The pedestrian is an extremely fragile species, the canary in the coal mine of urban livability. Under the right conditions, this creature thrives and multiplies. But creating those conditions requires attention to a broad range of criteria, some more easily satisfied than others.

And yet, there’s hope:

It turns out that since the late nineties, the share of automobile miles driven by Americans in their twenties has dropped from 20.8 percent to just 13.7 percent. And if one looks at teens, future shifts seem likely to be greater. The number of nineteen-year-olds who have opted out of earning driver’s licenses has almost tripled since the late seventies, from 8 percent to 23 percent. .This statistic is particularly meaningful when one considers how the American landscape has changed since the seventies, when most American teens could walk to school, to the store, and to the soccer field, in stark contrast to the realities of today’s autocentric sprawl.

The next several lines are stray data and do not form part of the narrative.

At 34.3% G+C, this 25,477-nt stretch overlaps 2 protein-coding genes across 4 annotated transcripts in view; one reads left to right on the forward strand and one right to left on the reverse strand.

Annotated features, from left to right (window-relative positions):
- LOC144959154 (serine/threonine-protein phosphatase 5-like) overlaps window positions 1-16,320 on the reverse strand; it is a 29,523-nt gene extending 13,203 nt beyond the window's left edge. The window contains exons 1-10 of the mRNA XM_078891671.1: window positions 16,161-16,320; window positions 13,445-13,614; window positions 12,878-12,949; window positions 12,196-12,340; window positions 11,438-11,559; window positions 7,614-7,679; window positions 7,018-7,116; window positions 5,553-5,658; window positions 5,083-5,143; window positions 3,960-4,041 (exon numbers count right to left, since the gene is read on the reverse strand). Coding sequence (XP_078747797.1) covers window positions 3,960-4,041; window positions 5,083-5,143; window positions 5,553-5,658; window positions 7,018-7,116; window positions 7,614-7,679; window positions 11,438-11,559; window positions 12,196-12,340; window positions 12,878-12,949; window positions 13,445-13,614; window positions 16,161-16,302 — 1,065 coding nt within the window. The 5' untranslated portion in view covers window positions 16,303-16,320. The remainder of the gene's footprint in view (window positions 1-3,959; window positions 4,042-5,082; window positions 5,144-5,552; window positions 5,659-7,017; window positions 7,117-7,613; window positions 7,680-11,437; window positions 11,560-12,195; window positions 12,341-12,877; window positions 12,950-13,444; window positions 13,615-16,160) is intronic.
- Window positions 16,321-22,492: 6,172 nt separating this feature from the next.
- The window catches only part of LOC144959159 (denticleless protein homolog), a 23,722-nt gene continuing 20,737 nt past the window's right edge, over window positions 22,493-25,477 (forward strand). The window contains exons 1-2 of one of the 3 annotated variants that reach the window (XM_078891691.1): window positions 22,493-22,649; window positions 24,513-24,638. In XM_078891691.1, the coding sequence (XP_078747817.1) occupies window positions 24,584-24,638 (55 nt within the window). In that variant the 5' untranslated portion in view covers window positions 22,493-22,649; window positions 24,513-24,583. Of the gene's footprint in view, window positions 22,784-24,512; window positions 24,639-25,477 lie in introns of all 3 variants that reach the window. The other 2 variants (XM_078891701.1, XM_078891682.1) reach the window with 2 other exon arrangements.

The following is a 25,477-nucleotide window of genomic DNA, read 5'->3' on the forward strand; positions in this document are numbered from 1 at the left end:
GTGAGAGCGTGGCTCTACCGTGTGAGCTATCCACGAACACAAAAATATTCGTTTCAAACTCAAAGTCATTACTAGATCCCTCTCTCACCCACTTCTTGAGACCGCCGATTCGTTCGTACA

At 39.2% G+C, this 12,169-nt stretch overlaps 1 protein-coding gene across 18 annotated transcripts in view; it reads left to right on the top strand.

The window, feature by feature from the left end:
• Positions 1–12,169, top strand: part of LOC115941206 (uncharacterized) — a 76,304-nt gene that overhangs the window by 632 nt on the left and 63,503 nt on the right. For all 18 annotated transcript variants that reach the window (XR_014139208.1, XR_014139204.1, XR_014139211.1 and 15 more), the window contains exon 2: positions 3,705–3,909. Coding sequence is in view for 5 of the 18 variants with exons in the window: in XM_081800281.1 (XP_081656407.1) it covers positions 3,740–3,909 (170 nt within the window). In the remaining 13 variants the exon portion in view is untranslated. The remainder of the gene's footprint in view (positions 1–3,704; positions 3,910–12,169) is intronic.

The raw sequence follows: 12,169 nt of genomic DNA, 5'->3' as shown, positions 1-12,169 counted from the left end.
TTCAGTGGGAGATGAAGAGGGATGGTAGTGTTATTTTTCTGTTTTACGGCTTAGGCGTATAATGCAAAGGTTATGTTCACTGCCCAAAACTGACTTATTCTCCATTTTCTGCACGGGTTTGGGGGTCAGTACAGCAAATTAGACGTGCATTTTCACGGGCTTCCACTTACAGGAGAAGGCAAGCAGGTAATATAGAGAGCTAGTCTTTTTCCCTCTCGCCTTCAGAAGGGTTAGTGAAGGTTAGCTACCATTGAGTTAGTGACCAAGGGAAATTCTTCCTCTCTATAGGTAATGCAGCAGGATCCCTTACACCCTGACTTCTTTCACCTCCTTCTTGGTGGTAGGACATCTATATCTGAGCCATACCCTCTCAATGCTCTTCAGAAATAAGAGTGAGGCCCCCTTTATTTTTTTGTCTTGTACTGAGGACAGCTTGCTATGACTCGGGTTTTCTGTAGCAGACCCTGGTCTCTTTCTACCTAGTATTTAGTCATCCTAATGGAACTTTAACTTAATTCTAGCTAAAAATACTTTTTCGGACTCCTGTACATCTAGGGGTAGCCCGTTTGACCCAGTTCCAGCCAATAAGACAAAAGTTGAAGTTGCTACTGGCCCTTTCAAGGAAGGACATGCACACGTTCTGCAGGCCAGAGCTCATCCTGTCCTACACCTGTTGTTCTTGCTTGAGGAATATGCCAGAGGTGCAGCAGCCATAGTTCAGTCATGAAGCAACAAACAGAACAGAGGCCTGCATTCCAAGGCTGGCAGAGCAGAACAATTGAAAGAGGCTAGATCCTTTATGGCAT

I was recently in London, curating a session on the future of cities at the 2012 Wired conference, where one of my speakers, the wonderful and witty Alissa Walker, made a case for walkable cities and walked the point home brilliantly:

Photograph by Nate Lanxon for Wired UK

Speck goes on to outline a “General Theory of Walkability,” focusing on the four key factors of making a city attractive to pedestrians: